Lymphovascular invasion (LVI) is associated with increased mortality risk among patients undergoing surgery for nonmetastatic renal cell carcinoma (RCC), recent study findings suggest.
The 5-year overall survival (OS) rate was significantly lower in the LVI than no-LVI group (65% vs 86%), a team led by Firas Abdollah, MD, of Vattikuti Urology Institute for Outcomes Research, Analytics, and Evaluation at Henry Ford Hospital in Detroit, Michigan, reported in Urologic Oncology. The 5-year OS rate for patients with LVI vs no LVI was 64% vs 78% among pN0 patients, 31% vs 41% among pN1 patients, and 69% vs 87% among pNx patients.
Compared with patients without LVI, those with LVI had a significant 36% increased risk for death after adjusting for multiple variables. Those with LVI and pN0 disease also had a significant 36% increased risk for death, and patients with LVI and pNx disease had a significant 46% increased risk. Patients with LVI and pN1 disease had a non-significant 18% higher risk.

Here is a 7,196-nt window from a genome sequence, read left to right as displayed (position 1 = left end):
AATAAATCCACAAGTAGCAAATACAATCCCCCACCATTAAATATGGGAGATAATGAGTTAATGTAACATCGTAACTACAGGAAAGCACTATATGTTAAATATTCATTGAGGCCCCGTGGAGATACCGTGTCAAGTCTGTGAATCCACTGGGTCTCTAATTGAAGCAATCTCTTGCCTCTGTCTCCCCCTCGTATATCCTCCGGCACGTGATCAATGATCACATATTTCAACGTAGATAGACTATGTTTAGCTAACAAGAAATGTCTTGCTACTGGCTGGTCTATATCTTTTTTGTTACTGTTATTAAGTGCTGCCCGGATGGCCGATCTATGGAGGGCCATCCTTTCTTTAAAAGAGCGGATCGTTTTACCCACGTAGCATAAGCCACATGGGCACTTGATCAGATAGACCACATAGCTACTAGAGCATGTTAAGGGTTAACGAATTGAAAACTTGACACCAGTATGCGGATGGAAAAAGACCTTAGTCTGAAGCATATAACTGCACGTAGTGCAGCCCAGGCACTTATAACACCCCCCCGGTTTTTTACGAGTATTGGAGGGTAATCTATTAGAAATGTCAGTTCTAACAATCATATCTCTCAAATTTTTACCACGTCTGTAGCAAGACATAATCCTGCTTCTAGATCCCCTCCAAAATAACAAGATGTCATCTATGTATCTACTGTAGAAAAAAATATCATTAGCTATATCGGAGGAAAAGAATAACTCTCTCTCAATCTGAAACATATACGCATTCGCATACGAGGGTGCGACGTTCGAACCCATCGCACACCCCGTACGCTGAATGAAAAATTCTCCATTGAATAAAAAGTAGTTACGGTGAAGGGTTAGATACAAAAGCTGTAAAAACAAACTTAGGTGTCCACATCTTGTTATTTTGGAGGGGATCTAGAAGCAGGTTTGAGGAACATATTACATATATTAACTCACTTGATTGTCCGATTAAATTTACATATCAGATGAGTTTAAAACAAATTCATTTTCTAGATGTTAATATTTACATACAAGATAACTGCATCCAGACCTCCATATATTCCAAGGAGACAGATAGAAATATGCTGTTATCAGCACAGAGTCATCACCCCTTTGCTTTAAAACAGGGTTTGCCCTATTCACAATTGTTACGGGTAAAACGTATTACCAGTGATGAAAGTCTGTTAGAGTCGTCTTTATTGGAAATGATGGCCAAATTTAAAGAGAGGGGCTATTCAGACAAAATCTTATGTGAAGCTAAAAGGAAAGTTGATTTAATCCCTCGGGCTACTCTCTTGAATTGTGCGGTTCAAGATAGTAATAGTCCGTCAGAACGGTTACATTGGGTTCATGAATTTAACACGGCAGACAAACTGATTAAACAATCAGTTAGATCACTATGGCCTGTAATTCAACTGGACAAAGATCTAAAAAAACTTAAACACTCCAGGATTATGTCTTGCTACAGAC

“Our findings are the first, to our best knowledge, to illustrate the clear detrimental impact of LVI on OS in surgically treated RCC patients,” Dr Abdollah and colleagues concluded. “These findings might be useful in postoperative patient counseling and need to be accounted for when designing future clinical trials.”
The investigators studied 95,783 patients in the National Cancer Database who underwent partial or radical nephrectomy. Patients had a mean age of 59 years, and 72.2% had pT1 stage disease. The mean renal mass size was 49.6 mm. Overall, 9.0% of patients had LVI. The mean follow-up duration was 39 months. With regard to nodal status, 14.5%, 2.3%, and 83.3% of patients were pN0, pN1, and pNx, respectively.
Rakic I, Rakic N, Stephens A, et al. Assessing the impact of lymphovascular invasion on overall survival in surgically treated renal cell carcinoma patients: a nationwide cohort analysis. Urol Oncol. Published online August 23, 2023. doi:10.1016/j.urolonc.2023.07.011